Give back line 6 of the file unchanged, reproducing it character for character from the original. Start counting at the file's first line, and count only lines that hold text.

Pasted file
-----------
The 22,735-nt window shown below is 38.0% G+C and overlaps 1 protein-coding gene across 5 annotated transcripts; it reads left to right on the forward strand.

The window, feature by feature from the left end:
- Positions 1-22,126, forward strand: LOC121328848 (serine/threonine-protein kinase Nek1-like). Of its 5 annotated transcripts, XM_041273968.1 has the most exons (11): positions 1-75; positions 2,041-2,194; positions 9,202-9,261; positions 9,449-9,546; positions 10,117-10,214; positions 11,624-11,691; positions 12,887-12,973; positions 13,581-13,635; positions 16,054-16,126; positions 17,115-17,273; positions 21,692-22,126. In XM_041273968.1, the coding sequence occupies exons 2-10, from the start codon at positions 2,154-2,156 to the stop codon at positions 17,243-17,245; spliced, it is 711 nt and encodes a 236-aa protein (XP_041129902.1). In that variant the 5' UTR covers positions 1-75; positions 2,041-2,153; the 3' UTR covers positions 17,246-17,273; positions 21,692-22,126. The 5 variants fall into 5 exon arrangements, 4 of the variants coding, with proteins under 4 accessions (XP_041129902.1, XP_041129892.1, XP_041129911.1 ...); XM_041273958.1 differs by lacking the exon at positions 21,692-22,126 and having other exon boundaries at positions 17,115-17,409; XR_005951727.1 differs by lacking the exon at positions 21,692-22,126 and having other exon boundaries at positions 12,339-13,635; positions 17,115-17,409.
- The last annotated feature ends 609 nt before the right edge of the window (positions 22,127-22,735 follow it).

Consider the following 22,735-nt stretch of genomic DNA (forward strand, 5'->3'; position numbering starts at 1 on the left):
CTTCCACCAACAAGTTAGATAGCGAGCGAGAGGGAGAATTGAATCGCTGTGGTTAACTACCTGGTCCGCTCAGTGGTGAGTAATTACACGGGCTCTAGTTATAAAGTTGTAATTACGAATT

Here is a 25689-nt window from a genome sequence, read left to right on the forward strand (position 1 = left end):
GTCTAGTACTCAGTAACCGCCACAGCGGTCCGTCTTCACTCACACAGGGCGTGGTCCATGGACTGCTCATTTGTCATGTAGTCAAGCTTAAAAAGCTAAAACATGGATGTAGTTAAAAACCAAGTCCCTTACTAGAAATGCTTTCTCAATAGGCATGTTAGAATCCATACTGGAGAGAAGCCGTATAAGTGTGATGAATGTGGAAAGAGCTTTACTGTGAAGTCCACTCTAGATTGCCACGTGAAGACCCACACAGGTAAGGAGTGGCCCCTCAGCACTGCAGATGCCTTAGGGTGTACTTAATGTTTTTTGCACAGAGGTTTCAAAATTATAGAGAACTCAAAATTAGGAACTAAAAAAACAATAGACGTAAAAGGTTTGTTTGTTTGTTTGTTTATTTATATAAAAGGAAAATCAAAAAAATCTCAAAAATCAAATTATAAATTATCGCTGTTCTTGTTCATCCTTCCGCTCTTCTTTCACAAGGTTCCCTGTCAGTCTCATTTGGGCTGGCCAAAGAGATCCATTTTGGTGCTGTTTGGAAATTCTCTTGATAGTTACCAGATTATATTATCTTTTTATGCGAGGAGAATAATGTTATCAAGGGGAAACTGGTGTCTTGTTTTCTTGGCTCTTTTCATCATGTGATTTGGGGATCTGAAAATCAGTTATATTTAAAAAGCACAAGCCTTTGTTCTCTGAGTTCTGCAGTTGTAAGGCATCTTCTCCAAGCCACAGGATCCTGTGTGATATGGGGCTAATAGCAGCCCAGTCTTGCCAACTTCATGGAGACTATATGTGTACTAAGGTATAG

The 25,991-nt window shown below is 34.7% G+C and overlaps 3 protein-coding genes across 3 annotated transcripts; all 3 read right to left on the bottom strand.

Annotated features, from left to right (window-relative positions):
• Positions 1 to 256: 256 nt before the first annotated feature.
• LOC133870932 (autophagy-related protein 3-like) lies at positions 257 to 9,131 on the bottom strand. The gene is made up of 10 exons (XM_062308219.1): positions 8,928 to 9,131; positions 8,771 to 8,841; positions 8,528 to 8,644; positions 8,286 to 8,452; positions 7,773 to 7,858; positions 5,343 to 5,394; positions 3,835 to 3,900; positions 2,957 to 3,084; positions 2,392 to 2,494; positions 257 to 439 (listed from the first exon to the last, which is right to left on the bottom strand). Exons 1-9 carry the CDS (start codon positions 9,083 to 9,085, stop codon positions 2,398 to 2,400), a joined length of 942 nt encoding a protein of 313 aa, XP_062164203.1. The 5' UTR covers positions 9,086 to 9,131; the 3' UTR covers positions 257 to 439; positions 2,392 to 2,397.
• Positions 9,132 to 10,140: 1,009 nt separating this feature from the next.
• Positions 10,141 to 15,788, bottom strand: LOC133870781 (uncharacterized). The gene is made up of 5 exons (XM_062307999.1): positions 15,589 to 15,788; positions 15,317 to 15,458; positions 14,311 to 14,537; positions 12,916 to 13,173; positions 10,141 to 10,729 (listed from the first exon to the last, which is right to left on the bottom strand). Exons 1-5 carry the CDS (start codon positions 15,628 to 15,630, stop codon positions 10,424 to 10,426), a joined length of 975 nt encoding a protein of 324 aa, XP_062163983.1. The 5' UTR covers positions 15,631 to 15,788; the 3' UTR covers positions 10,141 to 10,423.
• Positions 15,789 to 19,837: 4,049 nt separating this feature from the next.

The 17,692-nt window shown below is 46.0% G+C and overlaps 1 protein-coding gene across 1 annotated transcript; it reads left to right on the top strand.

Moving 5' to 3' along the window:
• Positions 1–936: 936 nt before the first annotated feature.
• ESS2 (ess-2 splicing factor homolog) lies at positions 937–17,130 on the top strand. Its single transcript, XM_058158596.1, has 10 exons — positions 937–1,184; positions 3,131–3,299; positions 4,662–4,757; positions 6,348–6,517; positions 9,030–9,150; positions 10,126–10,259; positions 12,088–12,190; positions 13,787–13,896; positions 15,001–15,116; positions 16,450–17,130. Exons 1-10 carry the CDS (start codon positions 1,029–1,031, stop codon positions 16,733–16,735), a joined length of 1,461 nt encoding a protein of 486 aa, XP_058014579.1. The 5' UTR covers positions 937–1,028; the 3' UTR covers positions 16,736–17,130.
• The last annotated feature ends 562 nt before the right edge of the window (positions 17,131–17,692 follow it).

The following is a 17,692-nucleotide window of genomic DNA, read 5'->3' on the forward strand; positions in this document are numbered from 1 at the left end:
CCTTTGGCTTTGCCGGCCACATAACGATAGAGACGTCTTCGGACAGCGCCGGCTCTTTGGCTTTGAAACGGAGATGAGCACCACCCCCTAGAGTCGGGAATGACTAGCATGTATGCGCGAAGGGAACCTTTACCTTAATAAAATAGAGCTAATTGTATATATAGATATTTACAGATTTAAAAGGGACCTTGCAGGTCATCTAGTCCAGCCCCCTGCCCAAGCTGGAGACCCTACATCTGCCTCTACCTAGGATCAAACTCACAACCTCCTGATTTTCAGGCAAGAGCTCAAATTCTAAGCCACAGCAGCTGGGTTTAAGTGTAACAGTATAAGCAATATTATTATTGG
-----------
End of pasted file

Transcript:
CTTCCACCAACAAGTTAGATAGCGAGCGAGAGGGAGAATTGAATCGCTGTGGTTAACTACCTGGTCCGCTCAGTGGTGAGTAATTACACGGGCTCTAGTTATAAAGTTGTAATTACGAATT